MESA, Ariz. — A higher glove. A grip change. A subtle shift on the mound.
One subconscious move turns into a whisper in the dugout. A perceptive hitter tells his friends, and his friends tell their friends, and a seemingly innocuous habit — practically undetectable for most of the world — quickly becomes a major problem.
Even for the mighty Clayton Kershaw.
It’s hard to tell how often it happens, but pitch tipping pops up enough that it’s on the radar of managers and coaches around the big leagues.
"We try to keep a hand on that a lot, like are our guys giving away pitches?" Cleveland manager Terry Francona said. "For sure, we always keep track of that."
The issue of pitch tipping — a physical indication of some sort that reveals what pitch is coming up next — stepped to the forefront when Yu Darvish was rocked by the Houston Astros in the World Series. Then it traveled to Chicago when Darvish finalized a $126 million, six-year contract with the Cubs last month in one of the biggest deals of this round of free agency.
The 31-year-old Darvish, who can throw seven different pitches, reportedly had issues with pitch tipping a couple times last year. After his final start with Texas, when he was charged with 10 runs in 3 2/3 innings in a 22-10 loss to Miami, Darvish told reporters he was pausing before throwing his fastball and was faster with his delivery for breaking balls.
The Japanese right-hander was traded to Los Angeles on July 31 and helped the Dodgers win the NL pennant for the first time since 1988. He won each of his first two playoffs starts, allowing two runs in 11 1/3 innings.
But Darvish flopped in the World Series. He lasted just five outs in each of his two appearances, taking the loss in Game 7. Sports Illustrated reported in December that he was tipping his pitches, citing an unnamed Astros player.
"Obviously, the Astros are a great, strong team. So I don’t really know, to be honest, if they knew my pitches," Darvish said through an interpreter after his first spring start with the Cubs. "They could simply be a good, strong team. And then I think part of it was me not being at the top level in the World Series."
But Darvish worked on being more deceptive over the winter.
"I’ve tried various things to keep consistency and mix up pitches and throw from the same slot," he said. "I’ve tried many things throughout this offseason to make adjustments for that."
No one around Chicago seems too concerned so far. With pitching coach Jim Hickey, special assistant to baseball operations Jim Benedict, hitting coach Chili Davis and manager Joe Maddon, the Cubs have plenty of experienced eyes on Darvish.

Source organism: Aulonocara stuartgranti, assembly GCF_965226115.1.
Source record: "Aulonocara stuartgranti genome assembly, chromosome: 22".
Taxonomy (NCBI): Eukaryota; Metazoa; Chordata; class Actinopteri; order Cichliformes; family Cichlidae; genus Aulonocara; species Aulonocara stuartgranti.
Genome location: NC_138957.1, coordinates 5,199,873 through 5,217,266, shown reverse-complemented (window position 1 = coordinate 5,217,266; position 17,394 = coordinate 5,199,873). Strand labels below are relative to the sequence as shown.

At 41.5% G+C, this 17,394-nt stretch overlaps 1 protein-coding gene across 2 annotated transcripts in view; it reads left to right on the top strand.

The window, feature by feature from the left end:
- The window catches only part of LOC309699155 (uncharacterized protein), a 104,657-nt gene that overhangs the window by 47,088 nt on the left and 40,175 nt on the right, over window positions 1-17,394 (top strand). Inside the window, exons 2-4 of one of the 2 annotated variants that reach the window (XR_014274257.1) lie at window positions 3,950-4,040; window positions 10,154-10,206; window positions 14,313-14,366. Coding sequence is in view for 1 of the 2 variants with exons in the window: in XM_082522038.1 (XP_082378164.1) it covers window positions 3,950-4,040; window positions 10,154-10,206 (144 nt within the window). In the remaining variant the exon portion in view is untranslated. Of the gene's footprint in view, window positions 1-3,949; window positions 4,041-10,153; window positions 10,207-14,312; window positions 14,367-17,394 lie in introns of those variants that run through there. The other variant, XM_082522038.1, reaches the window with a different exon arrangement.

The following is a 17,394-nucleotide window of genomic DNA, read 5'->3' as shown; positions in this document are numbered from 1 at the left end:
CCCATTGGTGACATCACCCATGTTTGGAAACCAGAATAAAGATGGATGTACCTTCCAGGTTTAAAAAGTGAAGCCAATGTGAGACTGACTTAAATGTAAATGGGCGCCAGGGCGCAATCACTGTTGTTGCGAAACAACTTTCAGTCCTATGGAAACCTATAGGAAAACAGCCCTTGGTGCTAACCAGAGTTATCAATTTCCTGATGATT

Hickey had a successful run under Maddon as the pitching coach in Tampa Bay, Benedict spent the previous two seasons as the vice president for pitching development for Miami and Davis played in the majors for 19 years.
"I don’t even know to what extent that was overblown. We’re going to find out," Maddon said. "But we have our own internal methods to try to fix things."
Darvish has some company. Kershaw, a three-time NL Cy Young Award winner with the Dodgers, said he worked through some pitch-tipping issues early in his career, and Maddon said almost every game someone thinks they picked up something with the opposing pitcher — to varying degrees of success.
Kershaw said the best defense is the people around you.
"I think guys are really good at picking that stuff up, so really you just need to have good teammates or good coaches that can pick that stuff up that can help you fix it if you need it," he said.
From a hitter’s perspective, pitch tipping is sometimes found in pre-series scouting. It also comes up in the dugout during the game, and some players have reputations for their ability to pick up the subtle differences. Maddon singled out former major leaguers Eddie Perez and Jim Edmonds for their expertise.
Sometimes hitters get it wrong, leading to some foolish swings at the plate. And sometimes it doesn’t matter.
"There’s times where we’ll see it, but we’re not too sure the opponent does," Francona said. "Then you kind of are like is it worth, guy’s out there throwing a shutout. It’s a balance, but we try to keep track of it because some of these teams are really good at it and if they know what’s coming they’re going to be much better hitters."
AP freelance reporter Mike Tulumello contributed to this report.